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2012. it would provide if expired $800 billion in added revenue but republicans are demanding they be extended and now, a key democrat open the super committee, congressman becerra. welcome back to fox news sunday. you just heard congressman saying, or sounding like it is dead. >>guest: we are deep in the 4th quarter and i don't think any of us want the time to run out without trying everything possible to get there. >>chris: you say fourth quarter come back, are democrats preparing a last minute offer? >>guest: as he said, the conversations continue. i think they will continue physical wednesday if they have to. >>chris: you only have until monday because you have to submit to c.b.o. by monday. >>guest: the congressional budget office which has to score this plan has essentially seen the different elements that could --. >>chris: doesn't have to be
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made public 48 hours in advance? >>guest: if it does, i suspect we could put out there what would be the ouines of the plan. i don't think we will try to give up on an opportunity to get it done, it is better than letting automatic triggers to decide where we make the cuts. >>chris: but, to be honest, it sounds more to me from what you and my previous guest are saying you do not want to admit pressure because you would like it blamed on the republicans rather than the democrats but it is still failure, >>guest: it is not an issue between a deal and no deal but it is a matter of getting a better deal. we have a deal that was struck in august. whether we do something or not, there will be $1.2 trillion additional savings after the $1 trillion in savings in august. but it is better to do it a smart way than have some sequestration process decide law automatic triggers how to get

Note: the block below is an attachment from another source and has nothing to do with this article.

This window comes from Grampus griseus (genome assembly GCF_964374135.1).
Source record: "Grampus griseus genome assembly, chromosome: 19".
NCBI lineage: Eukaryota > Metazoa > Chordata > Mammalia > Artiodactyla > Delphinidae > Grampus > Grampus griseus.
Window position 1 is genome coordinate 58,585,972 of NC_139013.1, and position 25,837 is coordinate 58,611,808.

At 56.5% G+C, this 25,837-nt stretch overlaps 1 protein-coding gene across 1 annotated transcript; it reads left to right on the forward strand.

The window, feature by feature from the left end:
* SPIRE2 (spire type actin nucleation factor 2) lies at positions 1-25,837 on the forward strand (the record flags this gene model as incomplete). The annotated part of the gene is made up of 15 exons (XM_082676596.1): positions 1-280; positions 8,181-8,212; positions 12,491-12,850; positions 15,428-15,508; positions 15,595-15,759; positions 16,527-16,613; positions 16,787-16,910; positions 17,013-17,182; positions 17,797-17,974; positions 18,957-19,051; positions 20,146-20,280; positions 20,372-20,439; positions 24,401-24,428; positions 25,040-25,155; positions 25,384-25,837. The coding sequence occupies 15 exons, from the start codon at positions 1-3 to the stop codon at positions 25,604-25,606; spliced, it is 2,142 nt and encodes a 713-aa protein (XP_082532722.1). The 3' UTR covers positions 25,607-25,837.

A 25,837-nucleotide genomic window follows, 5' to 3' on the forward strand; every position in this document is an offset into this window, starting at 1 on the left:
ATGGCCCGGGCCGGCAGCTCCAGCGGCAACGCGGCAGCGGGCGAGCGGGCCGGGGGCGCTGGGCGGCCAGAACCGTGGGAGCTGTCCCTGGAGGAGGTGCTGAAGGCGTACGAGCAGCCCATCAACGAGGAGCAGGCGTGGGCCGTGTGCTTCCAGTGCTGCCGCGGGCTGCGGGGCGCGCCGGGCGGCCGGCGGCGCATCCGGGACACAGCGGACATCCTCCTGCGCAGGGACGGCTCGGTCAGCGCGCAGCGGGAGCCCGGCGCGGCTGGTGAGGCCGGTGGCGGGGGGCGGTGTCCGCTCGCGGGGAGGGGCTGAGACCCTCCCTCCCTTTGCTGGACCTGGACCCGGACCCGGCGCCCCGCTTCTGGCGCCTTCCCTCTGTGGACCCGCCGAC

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this done. >>chris: in the interest of being fair and balanced the conditioning man said the democrats were untelling to come up with serious damages to entitlements, is that why this has failed? >>guest: i don't think that's the reason. i don't think there is failure yet. i believe the elements of a tell probably not as big as some of us would like, are still there. >>chris: assuming there is failure, why do you think this occurs? >>guest: unless you discount the hours and days we still have left, we can try to get there. we can figure out a way to do $1.2 trillion in savings better than letting the blunt edge of the guillotine to do it for us. >>chris: and now, let's talk about the criticism of my previous guest. is part of the deadlock the fact that democrats refuse to do anything serious about entitlements? >>guest: that is not the case. everything has been on the table including reform of our entitlement program.